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Bike Love Changes the World


“True Love” is the first of five in a “Love” series sticker project. Inspired by the fun and naive essence of childhood, Tal (Berlin artist and creator of the series) says, “My bike was my favorite thing in the world!”

Travel is an amazing vehicle to discover new people, places and things, as evidenced today when I met “Tal” in Croatia and fell in love with this “True Love” sticker that she created.  Our bus-train commute from Zagreb to Split provided the opportunity to meet but when she shared her creation, I was instantly curious to know more. Tal (who wishes to be called only by her first name) is a Berlin artist, bike mechanic and community activist with a passion to “change the world!” With a heart for refugees (especially women), at-risk youth and other minorities, Tal generously shares her talents to the underserved in the local community; a unique combination of creativity, open and authentic communication, and heaps of artistic and applied mechanical skills (Tal built her bike from spare parts).

Tal identifies as Jewish and queer which fires a passion to help other minority individuals affirm who they are as a person rather than by the color of their skin, ethnic background, religion or sexual orientation. She teaches workshops on topics such as bike repair, up-cycling (repurposing used parts into usable and functional accessories), offering workshops in graffiti, street art, stop-motion animation and puppet theater. Her joy is palpable as she observes how the transfer of skills result in a sense of empowerment, increased confidence and greater self-reliance among her students.


The bike that Tal built and rides today is the subject for the “True Love” sticker.

“I have the urge to do something to make a difference in the world … I am aware of how difficult it is to be a minority, how things need to change and what support other minorities may need.”  Tal explains that as she works with youngsters, shares her skills and develops a positive relationship with them, the chances are good they will be more inclined to respect and support other minorities they encounter in life.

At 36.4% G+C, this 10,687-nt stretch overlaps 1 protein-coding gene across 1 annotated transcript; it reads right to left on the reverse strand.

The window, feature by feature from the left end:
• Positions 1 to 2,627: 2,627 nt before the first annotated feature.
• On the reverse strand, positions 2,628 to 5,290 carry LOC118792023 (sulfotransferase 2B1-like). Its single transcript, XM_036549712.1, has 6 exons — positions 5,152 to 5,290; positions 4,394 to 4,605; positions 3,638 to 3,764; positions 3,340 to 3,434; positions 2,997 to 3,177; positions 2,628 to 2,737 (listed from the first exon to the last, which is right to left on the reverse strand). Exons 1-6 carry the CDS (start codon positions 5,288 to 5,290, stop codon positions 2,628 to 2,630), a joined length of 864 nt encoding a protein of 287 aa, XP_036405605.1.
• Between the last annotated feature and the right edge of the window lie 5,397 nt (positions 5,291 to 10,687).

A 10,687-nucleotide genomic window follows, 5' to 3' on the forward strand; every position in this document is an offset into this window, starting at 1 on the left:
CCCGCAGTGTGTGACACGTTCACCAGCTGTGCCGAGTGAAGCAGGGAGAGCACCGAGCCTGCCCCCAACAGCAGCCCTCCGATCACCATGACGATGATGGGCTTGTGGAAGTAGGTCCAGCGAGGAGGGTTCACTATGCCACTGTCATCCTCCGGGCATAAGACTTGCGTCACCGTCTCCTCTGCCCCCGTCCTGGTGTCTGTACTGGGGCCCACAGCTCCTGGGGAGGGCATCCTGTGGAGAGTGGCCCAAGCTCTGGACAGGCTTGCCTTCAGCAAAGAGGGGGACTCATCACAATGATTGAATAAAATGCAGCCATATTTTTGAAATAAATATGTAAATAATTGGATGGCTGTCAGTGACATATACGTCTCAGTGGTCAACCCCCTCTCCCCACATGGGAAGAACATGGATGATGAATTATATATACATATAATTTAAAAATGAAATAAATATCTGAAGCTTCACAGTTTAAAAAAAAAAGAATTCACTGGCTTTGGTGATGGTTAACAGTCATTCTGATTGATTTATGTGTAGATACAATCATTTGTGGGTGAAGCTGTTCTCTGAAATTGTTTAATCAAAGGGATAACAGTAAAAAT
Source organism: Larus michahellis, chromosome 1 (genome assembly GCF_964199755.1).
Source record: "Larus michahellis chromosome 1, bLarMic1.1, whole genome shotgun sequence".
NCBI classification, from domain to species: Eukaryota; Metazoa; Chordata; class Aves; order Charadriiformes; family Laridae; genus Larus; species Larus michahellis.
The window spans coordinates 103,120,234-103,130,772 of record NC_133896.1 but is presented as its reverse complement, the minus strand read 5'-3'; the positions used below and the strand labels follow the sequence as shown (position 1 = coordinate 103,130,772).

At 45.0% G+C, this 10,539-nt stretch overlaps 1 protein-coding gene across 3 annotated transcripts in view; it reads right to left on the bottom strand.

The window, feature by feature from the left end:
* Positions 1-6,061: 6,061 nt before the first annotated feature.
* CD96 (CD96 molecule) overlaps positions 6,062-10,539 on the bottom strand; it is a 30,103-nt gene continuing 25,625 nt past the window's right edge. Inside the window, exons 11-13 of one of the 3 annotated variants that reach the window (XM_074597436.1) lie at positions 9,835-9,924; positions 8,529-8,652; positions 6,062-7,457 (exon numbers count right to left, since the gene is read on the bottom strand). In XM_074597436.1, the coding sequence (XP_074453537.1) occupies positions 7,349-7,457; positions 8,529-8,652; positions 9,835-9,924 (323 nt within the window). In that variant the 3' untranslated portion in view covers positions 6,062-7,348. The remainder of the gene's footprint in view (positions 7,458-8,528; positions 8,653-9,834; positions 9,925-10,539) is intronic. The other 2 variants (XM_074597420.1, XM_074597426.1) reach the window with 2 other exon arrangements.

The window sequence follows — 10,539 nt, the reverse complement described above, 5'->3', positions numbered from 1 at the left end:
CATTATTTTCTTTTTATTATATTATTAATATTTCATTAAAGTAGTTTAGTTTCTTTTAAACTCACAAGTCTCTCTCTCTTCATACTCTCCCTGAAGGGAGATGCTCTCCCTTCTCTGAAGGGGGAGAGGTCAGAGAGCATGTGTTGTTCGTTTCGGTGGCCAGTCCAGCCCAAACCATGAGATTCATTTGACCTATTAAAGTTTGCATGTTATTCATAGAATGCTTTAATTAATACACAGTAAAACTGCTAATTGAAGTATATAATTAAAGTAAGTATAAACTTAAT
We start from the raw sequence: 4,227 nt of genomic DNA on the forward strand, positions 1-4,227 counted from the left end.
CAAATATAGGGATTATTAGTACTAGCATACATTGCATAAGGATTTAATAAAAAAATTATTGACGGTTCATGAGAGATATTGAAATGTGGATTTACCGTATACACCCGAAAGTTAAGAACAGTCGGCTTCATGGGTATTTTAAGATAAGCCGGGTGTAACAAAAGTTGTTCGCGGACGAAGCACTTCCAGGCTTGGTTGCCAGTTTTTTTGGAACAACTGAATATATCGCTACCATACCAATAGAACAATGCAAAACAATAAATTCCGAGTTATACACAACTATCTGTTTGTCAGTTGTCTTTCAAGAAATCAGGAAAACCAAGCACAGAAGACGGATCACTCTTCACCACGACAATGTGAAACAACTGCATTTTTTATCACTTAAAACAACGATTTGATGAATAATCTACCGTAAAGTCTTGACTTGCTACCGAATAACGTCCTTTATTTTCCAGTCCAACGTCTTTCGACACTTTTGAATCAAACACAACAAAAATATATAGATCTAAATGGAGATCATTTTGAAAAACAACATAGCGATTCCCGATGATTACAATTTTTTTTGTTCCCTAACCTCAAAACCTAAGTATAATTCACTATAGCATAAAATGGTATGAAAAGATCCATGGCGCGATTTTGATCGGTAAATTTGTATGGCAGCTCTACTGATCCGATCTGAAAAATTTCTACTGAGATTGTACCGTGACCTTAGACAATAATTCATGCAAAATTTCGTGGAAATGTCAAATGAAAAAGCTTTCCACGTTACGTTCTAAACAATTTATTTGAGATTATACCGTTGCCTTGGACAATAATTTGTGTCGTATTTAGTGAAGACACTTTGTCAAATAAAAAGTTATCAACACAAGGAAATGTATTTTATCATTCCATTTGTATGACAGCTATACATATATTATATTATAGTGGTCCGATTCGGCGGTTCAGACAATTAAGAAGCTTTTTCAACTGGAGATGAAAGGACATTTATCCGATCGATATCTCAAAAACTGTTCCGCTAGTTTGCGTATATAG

One 9-year old Sinti Roma (aka, “gypsy”) boy accustomed to hiding his identity in his multinational but highly-biased Berlin neighborhood (for fear of being bullied), echoed the words he had heard Tal use to affirm her own identity. Tal witnessed the event when some children challenged the young boy’s ethnicity (which would inform their view of his social rank). “What are you? Are you Turkish? Arab? – What are you?” The young boy stood tall as he retorted with Tal’s words, “I am human.” The matter-of-fact manner of his response served to shift a paradigm of differences to one of unity and commonality. The conversation moved seamlessly and naturally onto the next, unrelated topic. As Tal’s story culminated with this timid-turned-brave boy redirecting peer bias, Tal expressed great joy and pride, “I smiled for a month!”

If you would like to view or purchase Tal’s artwork, you can find more information online at Cool Tool Facebook page.


Linda’s Story Catches Media’s Attention

“Do I really inspire people?” Linda genuinely ponders how her seemingly simple story has captured the attention of the media when KATU, one of Portland’s local broadcasters, aired her story April 14th, “Everyday Heroes: Ride Like a Girl.”

No spoiler alert needed because you won’t find the details here; I’m including a link below so you can view and read for yourself. If as a result, you find yourself moved, tearing up or feeling motivated to overcome a personal challenge, perhaps you will share your thoughts and help Linda discover that simple (when combined with transparency) inspires!  Linda’s “Everyday Heroes …” story on KATU.